On the other hand, we know that appreciation and devaluation in either of the country's currency has feedback effect which is the effect on the world economy as a whole and the effect to the country itself. This is because of international trade between countries are throughout the world. High oil price will affect Malaysia economy in the sense that appreciation of Malaysian Ringgit in terms of British pound will cause Malaysia export to be more expensive and import to be cheaper (increase in purchasing power), this will encourage import, and discourage export. Although the GDP of Malaysia will decrease, but this seems good to Malaysia, because the Malaysian will now having more choice of goods and services from foreign. On another extreme case, an increase in oil price will decrease the purchasing power of Malaysian (reducing real income of households) and net profit of businesses. This is because a decrease in real come of household will trigger them to reduce consumption and thus causing total demand for goods and services to decline. Besides, total supply also decrease as a result of an increase in the production and distribution costs which then cause an increase in overall price level in the economy(McConnell&Brue, 2008). Total output production will also decline because cost of production in terms of higher wages and increase in input price such as raw material in too high and business faced a decrease in aggregate demand for goods and services in the economy(Frederic Mishkin, 2007). On the other hand, business will place the burden of an increase in cost of production to the price of their goods and services. This is due to an increase in world oil prices which trigger business to incur more expenses. Eventually, an increase in price index will cause inflation in Malaysia. Inflation has weakened Malaysia ringgit but this effect is considered less compare to effect on British. Standard of living in most of the countries including Malaysia drop and monetary wealth decline. Due to the income inequality in Malaysia, the group that is mostly affected by the increase in price level is the low income group. Our bank Negara has decided to maintain the OPR at 3.5%, this has trigger our stock market to boom up by 1.08% and depreciation of Malaysia Ringgit (Loong Tse Min, 2008). We maintain a constant OPR because an increase in interest rate to reduce to money supply to reduce inflation will post burden and make business to be more difficult to tackle their bad business condition. Besides, a decrease in interest rate will discourage foreign investment. Fiscal deficit of Malaysia government will rise because of declining in tax base (holding tax rate constant) and an increase in government spending as the results of increasing in subsidy bills.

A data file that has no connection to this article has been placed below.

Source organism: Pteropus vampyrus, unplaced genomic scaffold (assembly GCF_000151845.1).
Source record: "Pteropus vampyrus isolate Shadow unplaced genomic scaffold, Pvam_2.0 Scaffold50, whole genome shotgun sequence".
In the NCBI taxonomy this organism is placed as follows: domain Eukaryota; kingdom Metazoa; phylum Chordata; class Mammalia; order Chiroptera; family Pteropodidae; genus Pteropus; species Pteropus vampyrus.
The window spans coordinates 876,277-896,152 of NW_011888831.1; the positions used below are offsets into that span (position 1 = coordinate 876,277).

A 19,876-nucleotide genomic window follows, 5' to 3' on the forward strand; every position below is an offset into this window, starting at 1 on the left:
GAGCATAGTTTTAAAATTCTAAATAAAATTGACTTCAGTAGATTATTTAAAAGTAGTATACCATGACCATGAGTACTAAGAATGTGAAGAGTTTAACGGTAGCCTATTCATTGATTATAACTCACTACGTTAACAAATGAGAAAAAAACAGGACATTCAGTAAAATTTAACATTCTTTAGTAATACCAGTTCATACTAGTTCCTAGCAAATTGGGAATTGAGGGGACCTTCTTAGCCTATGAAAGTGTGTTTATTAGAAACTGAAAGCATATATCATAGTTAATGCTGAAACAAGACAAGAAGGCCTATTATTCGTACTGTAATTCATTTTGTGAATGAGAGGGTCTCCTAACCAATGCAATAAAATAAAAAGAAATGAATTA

Impact of Japanese Yen to Ringgit Malaysia

Logically, there are negative relationship between oil prices and economic growth. Besides, oil prices normally will be affecting the performance economics growth in long run. With economic growth, it will be directly and indirectly affect the currency of Japan.

When oil price increase, the currency Japanese Yen to 1 Ringgit Malaysia will be appreciate. That is because Japan is the third largest economy in the world but categorized as low oil production country which makes it as one of the major oil importing countries. So, Japan would be heavily affected by the international oil market conditions. According to Tokic(2010). When oil prices shocks happen, the currency Japanese Yen to US dollar will be unstable is to reflecting the unwinding of speculative Yen-carry-trades. Besides, Japan was one of the major trading partners for Malaysia. Based on the table (Appendix 1), Japanese Yen to 1 Ringgit Malaysia started on 2008Q3 that is Yen 32.2602667 but appreciate to Yen 27.06916667 on 2008Q4. The situation becomes better for Ringgit Malaysia on year 2009. The Japanese Yen to 1 Ringgit Malaysia appreciate again on year 2009. Based on the table (Appendix 2), Japanese Yen to 1 Ringgit Malaysia is Yen 25.798 on 2009Q1 but depreciate a bit to Yen 27.445 on 2009Q2. Because of the oil price crisis 2008, the ratio of currency Japanese Yen to 1 Ringgit Malaysia can't be achieved as before oil price crisis 2008. So, the impact on currency for Japanese Yen to 1 Ringgit Malaysia was not much affected by oil price crisis 2008 since Japanese Yen to 1 Ringgit Malaysia remains between Yen 25 to Yen 29 until today.